What is kendo? Kendo is a Japanese modern martial art. Although kendo isn’t a popular sport in the United States, it is extremely popular in Japan. Unlike traditional martial arts, kendo is a sword-fighting-based sport. It descended from the Japanese samurais and is still practiced today. In kendo, we use a bamboo sword called the shinai.
During the Shotoku era, from 1711 to 1716, A japanese man named Naganuma created a new way of fighting, later known as Kendo. He introduced the Shinai, the official bamboo sword, and the Kendo bogu, which is the armor used for fighting. In the 19th century, new equipments were introduced: a more flexible bamboo sword and a reinforced body armor, using leather and special coatings. In 1912, Kendo forms called Katas were created. The Katas are series of forms demonstrating the basic techniques of swordsmanship. Following World War II, Kendo, with its militant background, was banned for being too militaristic. Later in 1952, the sport was reintroduced to the public. Kendo has significantly increased in popularity since 1952. Today there are 60 countries practicing Kendo officially.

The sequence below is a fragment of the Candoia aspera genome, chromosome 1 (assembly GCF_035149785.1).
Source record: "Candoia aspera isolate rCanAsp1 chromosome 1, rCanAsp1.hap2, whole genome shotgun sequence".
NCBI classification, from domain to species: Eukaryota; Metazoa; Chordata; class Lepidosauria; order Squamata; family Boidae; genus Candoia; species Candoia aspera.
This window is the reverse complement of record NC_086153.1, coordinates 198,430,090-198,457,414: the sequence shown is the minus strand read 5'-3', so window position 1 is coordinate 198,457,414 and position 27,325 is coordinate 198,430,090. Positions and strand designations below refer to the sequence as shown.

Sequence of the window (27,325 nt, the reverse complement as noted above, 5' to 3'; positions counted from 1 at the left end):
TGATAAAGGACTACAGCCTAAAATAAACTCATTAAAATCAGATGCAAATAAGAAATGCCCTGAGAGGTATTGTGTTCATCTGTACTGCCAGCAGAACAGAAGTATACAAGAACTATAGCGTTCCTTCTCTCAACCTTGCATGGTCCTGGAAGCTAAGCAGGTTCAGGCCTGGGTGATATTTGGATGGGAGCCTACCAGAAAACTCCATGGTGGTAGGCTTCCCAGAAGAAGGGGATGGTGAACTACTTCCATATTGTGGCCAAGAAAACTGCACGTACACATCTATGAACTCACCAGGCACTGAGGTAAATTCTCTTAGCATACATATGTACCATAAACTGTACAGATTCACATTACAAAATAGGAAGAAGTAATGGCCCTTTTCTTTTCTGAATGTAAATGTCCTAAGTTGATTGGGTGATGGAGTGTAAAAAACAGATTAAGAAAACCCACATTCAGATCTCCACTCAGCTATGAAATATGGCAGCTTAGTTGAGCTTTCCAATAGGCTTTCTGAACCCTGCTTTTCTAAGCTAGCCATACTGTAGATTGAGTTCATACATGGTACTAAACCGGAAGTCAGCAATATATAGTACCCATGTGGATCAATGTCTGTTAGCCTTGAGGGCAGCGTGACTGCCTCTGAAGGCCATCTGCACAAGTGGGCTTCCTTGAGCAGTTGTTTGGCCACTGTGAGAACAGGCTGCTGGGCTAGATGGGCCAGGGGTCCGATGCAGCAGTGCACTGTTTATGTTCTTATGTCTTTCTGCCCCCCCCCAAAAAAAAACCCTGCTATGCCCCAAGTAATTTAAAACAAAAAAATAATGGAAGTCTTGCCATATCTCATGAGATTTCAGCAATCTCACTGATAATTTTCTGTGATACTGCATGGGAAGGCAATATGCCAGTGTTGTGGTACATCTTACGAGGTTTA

Here is a brief video illustrating kendo, mainly the conventional sparring.
There are two fighting styles: single-sworded and double-sworded. The single sword is the most common fighting style due to its simplicity and effectiveness as the user can… On the other hand, the double sword style is harder, but if mastered, can be much more effective. In order to get a point, one must strike the head (men), chest (dou), or hands (kote), or stab the neck (tsuki).
In a conventional sparring match, your goal is to strike a point. In order to win a game, one must strike two points in a given amount of time. You are required to wear a uniform called a Hakama; it is made of a top section and a lower section. The color of a Hakama is usually marine blue and sometimes white. As for protection we use armor. This armour is comprised of a helmet called the Men, a chest guard called the Dou, a hip guard, and gloves called the Kote.
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